People’s uprising a ‘defining moment in Sri Lankan politics’

September 7, 2022
Green Left and Socialist Alliance’s forum on the Sri Lankan people’s uprising featured activists from Sri Lanka and the solidarity movement in Australia.

The mass movement in Sri Lanka mobilised more than a million people in revolt against the corrupt government of former President Gotabaya Rajapaksa. Green Left and Socialist Alliance hosted a discussion on the uprising, featuring activists from Sri Lanka and the solidarity movement in Australia.

Following Rajapaksa’s removal and the installation of Ranil Wickramasinghe as the new president, the state ramped up its repression of the people’s movement. Rajapaksa returned to the country from self-imposed exile earlier this month.

Addressing the forum from Sri Lanka were Kaushalya Ariyaratne, a member of the National People’s Power (NPP) alliance — an electoral coalition involving the People’s Liberation Front (JVP) — and Nuwan Bopage, a Frontline Socialist Party member, protest leader and prominent human rights lawyer.

Ariyaratne outlined the country’s economic and political crisis.  She explained that since independence in 1948, successive governments failed to maintain economic sustainability. In the late 1970s, Sri Lanka became the first country in South Asia to liberalise trade.

“This shift was part of a structural adjustment program implemented following an agreement with the International Monetary Fund (IMF) and the World Bank, as solutions to the ‘economic ailments’ the country was facing at that time,” she said.

“Until 1978, the economic system was based on the Keynesian system, where the government intervened in capitalism through public policies,” Bopage explained. “However, in 1978, [President] JR Jayewardene exposed the economy to neoliberalism ‘overnight’ and introduced a new constitution with executive powers for the president.” This sparked organised resistance, slowing down the project until 2009.

The period was marked by the 25-year-long civil war against the oppressed Tamil population, which ended in 2009 with the massacre of more than 100,000 Tamils.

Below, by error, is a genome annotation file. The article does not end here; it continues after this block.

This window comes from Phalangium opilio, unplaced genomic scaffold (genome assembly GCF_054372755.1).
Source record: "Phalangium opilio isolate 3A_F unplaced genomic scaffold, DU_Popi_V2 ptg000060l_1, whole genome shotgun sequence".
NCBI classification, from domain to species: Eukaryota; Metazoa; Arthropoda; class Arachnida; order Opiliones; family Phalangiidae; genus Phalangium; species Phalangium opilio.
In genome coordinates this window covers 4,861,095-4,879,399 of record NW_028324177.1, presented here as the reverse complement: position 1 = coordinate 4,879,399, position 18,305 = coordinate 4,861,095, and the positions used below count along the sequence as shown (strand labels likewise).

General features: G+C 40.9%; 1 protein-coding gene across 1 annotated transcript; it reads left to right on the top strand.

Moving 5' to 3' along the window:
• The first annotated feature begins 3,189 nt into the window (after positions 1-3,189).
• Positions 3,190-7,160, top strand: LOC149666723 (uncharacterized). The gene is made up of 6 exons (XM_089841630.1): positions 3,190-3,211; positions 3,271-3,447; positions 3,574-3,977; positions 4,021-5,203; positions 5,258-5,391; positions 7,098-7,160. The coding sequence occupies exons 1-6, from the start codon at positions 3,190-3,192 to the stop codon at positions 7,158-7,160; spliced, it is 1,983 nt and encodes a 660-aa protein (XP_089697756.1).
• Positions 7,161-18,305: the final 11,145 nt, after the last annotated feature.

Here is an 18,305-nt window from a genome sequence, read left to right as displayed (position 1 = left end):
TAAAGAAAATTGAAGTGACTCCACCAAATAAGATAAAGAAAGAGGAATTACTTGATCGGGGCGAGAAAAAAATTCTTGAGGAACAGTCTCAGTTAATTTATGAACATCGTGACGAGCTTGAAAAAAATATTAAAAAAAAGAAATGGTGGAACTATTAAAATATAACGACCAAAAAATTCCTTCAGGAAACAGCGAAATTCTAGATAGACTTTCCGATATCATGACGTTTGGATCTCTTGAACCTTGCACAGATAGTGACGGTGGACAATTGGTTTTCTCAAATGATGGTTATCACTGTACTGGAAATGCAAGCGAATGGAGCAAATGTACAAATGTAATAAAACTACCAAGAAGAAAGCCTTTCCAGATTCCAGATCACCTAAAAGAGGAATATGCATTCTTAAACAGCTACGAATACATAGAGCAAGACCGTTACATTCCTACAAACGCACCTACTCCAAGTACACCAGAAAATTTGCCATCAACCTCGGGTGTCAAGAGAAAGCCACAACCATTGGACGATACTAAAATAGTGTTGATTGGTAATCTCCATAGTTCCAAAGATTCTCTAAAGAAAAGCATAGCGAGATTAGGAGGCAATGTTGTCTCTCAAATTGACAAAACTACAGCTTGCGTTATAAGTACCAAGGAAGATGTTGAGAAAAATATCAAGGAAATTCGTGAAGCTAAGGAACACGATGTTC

“After 2009, Prime Minister [Ratnasiri Wickremanayake] started the second phase of neoliberalism, where billions in loans were taken out,” Bopage said. “[This] created the illusion that high rise buildings, highways and consumerism are the yardsticks of development.

“Sri Lanka owes more than US$51 billion to foreign lenders, including US$6.5 billion to China.”

Sri Lanka’s local economy collapsed by the end of last year, after the country’s foreign reserves dropped to $3 billion, Ariyaratne explained. They were down to $1.9 billion by the end of March, and the government defaulted on its debt for the first time in May.

“Sri Lanka’s economy has heavily relied on its foreign exchange earnings in three sectors: tea exports, government manufacturing, and foreign remittances by migrant workers” — all of which rely largely on women’s labour, she said.

High inflation earlier this year meant “the poorest of the poor suffered first” from the crisis. Sri Lankans lost jobs, were eating less food, and there was no fertiliser for farmers. “But by January to March, it was felt by the middle class — their food, medicine, cooking gas and other essential items were also not in the market,” Ariyaratne said.